The early Celtic people believed that certain places had the ability to draw you into the innermost aspects of existence. These Celts, who inhabited the British Isles in pre-Christian times, (500 – 1000 AD) believed that we can mine the depths of our being at these so called “thin places.” Some might think of these occasions as an encounter with God, while others might prefer to speak of a meeting with the deepest aspects of what makes life meaningful. In the Celtic experience, these thin places were geographical locations scattered throughout Ireland and Scotland. In these holy places a person can experience less than a paper thin divide between the past, present and future. There were holy trees, holy mountains and holy wells among other thin places. What these places had in common was that they were “where the veil between this world and the next is so sheer you can almost step through.”

Later, Celtic Christians preserved this ancient reverence for thin places, allowing for an encounter with the holy in everyday lives. You may also experience such a thin place be it in wading beside the ocean’s surf or standing high on a mountain top. You may well have childhood memories of a time and place when you felt especially close to a greater world. Examples of this might be a lakeside family cabin or an old cemetery. Your thin place might be entailed in a particular piece of music, poetry or in the impact of a life-altering event. People may encounter a thin place when present at the birth of a child.  I’m of the opinion that many people have moments in their lives when they experience the feeling that there is more to life than what we generally experience.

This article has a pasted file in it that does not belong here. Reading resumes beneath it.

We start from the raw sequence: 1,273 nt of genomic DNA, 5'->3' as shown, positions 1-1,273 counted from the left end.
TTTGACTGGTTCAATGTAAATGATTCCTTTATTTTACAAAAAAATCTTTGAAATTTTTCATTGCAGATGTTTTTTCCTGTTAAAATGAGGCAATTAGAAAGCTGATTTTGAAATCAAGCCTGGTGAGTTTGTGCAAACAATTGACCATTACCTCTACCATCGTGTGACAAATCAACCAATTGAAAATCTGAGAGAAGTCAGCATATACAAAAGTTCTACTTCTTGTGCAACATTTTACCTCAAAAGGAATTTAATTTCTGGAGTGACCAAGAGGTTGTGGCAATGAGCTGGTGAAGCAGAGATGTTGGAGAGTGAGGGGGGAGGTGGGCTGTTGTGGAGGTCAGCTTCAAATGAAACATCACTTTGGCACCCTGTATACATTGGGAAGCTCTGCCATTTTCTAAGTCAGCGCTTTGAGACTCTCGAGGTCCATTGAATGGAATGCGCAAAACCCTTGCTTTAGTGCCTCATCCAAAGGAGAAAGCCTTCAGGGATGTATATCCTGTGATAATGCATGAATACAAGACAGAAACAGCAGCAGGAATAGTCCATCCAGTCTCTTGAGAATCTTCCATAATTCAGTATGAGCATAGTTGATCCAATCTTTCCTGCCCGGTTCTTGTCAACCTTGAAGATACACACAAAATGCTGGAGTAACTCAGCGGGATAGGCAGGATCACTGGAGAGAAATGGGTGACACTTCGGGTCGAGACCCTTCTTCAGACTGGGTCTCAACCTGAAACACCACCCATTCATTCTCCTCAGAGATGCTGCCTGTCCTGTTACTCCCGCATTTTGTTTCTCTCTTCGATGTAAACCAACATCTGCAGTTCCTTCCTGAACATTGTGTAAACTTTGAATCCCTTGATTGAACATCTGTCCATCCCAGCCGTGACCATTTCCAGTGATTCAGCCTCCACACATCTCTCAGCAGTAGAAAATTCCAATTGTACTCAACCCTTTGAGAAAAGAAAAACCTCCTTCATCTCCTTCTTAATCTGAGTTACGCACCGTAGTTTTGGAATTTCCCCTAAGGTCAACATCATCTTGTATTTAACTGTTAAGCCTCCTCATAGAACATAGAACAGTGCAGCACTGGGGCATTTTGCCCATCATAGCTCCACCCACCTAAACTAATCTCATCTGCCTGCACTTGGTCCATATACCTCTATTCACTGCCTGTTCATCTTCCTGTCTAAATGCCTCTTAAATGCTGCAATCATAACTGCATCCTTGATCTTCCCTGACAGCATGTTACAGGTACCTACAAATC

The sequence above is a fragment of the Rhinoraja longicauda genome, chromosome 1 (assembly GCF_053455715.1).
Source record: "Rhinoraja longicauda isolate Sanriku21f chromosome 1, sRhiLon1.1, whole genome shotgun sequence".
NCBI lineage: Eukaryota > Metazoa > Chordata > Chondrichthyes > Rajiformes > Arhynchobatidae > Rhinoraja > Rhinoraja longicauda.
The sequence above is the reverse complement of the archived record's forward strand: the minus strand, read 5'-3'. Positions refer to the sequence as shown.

For those working in the field of death and dying, being present at the transitioning of another human being into what lies just over the threshold of earthly existence is such a thin place. For us, this is nothing less than a holy time. An eloquent reflection upon thin places comes in the form of this Celtic prayer:

Where is my home?

Is it the house where I live,

the garden where I sit in summer,

the country where I roam,

or the place where I worship?

The place I call home

is where my heart is at rest.

May you explore your thin places.


Guest Blog by Board President Bob Ingalls